Original Research

Business schools and lifelong learning: Inquiry, delivery or developing the inquiring mind

M. J. Page, D. Bevelander, D. Bond, E. Boniuk
South African Journal of Business Management | Vol 37, No 4 | a608 | DOI: https://doi.org/10.4102/sajbm.v37i4.608 | © 2018 M. J. Page, D. Bevelander, D. Bond, E. Boniuk | This work is licensed under CC Attribution 4.0
Submitted: 10 October 2018 | Published: 31 December 2006

About the author(s)

M. J. Page, RSM Erasmus University, Netherlands
D. Bevelander, RSM Erasmus University, Netherlands
D. Bond, RSM Erasmus University, Netherlands
E. Boniuk, RSM Erasmus University, Netherlands

Full Text:

PDF (54KB)

Share this article

Bookmark and Share


‘[V]irtually all public and private enterprises – including most successful corporations - are becoming dominantly repositories and coordinators of intellect’ (Quinn, 1992: 241). University based management schools play a role in harnessing this intellect by supporting the development of leaders with the capacity to think critically, to make choice and to facilitate implementation. As centers working with a higher proportion of mature executives, management schools are forced to address the complex resource issues surrounding knowledge accumulation and knowledge dissemination. Enhancing the capacity of our future leaders to contribute to society requires gifted academics – academics that expand the desire for inquiry in their students and thereby develop their capacities for self-driven lifelong learning. Are such academics teachers, researchers or hybrids?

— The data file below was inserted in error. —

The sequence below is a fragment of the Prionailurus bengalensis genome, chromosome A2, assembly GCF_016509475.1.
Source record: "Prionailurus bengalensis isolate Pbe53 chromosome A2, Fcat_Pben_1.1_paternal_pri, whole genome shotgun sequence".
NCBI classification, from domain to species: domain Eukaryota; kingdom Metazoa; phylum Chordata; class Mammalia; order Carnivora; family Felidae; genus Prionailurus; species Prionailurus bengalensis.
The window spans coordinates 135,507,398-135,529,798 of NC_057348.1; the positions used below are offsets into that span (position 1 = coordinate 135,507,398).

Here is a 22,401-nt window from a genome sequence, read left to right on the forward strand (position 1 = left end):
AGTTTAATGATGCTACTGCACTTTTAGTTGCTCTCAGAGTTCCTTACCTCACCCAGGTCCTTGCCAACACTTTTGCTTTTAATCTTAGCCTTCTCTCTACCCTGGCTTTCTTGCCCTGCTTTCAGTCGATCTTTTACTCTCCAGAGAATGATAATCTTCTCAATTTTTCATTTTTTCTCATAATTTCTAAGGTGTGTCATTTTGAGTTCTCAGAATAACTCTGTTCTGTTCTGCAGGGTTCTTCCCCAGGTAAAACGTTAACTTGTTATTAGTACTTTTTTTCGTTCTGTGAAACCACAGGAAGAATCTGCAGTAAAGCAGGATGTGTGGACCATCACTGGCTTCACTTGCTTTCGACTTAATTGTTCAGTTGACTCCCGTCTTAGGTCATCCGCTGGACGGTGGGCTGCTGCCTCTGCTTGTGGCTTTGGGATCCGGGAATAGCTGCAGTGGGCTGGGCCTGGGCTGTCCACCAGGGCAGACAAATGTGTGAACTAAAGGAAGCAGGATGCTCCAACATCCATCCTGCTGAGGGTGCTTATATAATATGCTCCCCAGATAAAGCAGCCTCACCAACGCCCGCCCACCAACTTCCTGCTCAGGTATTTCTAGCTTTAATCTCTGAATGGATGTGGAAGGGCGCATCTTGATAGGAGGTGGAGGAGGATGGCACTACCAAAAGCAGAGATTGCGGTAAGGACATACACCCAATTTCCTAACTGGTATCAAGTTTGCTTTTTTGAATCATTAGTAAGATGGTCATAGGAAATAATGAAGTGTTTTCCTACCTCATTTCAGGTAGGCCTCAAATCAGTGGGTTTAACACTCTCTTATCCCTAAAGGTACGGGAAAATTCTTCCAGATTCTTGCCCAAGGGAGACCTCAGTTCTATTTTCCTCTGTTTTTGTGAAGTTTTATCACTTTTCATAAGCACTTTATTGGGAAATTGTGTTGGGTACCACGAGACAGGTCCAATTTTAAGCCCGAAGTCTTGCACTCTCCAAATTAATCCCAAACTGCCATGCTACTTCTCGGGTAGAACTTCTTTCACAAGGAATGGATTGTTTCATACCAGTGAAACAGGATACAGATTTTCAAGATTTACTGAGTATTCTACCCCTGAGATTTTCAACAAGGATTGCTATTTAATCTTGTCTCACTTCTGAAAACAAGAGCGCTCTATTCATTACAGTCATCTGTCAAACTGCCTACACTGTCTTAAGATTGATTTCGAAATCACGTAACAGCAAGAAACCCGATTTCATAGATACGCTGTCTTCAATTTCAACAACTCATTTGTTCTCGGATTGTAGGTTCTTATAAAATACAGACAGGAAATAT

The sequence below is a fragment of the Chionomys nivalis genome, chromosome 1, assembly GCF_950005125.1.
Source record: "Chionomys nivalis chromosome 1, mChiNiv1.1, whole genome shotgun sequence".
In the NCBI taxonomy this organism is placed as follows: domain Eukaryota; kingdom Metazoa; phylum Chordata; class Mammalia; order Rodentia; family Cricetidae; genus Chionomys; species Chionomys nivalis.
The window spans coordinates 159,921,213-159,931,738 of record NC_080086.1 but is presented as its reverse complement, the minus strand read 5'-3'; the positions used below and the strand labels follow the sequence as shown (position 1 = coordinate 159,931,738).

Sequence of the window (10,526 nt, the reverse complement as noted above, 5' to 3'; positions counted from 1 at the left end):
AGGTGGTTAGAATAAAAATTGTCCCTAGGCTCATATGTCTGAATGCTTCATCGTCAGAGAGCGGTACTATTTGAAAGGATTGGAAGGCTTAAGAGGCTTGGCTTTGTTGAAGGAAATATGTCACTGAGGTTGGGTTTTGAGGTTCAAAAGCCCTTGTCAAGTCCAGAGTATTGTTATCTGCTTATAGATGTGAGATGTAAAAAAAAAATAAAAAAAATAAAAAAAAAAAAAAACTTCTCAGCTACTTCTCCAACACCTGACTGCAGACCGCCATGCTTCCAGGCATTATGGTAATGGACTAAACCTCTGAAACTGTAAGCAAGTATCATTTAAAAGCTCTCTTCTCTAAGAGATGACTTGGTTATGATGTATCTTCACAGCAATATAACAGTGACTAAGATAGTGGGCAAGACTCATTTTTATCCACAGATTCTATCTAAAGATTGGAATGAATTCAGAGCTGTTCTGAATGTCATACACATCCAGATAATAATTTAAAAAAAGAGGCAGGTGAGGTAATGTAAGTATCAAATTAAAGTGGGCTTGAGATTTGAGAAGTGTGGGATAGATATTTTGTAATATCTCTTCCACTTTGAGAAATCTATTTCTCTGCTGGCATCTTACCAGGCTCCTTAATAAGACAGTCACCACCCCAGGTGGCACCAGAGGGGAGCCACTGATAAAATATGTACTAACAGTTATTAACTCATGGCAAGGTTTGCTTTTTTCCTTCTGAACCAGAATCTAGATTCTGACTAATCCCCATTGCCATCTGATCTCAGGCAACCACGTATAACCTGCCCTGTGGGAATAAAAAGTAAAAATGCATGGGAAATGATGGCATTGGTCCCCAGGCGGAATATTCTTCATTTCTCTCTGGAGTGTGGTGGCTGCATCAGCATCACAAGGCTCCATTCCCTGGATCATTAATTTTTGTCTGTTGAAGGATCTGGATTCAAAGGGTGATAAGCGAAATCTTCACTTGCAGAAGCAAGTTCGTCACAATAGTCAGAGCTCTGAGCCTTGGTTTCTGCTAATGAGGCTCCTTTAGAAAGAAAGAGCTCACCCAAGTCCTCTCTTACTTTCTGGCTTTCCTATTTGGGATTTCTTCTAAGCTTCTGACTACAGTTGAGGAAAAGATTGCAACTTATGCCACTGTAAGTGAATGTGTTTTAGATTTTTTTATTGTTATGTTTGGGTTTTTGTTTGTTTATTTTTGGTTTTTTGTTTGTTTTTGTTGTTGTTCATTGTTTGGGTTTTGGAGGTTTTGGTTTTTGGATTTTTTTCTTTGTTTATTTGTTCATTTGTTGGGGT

‘[We, researchers, should] not fall into the trap of answering questions of increasing irrelevance with increasing precision’ (John Gardner – cited in Davenport & Prusak, 2003: 87).


No related keywords in the metadata.


Total abstract views: 43
Total article views: 20

Crossref Citations

No related citations found.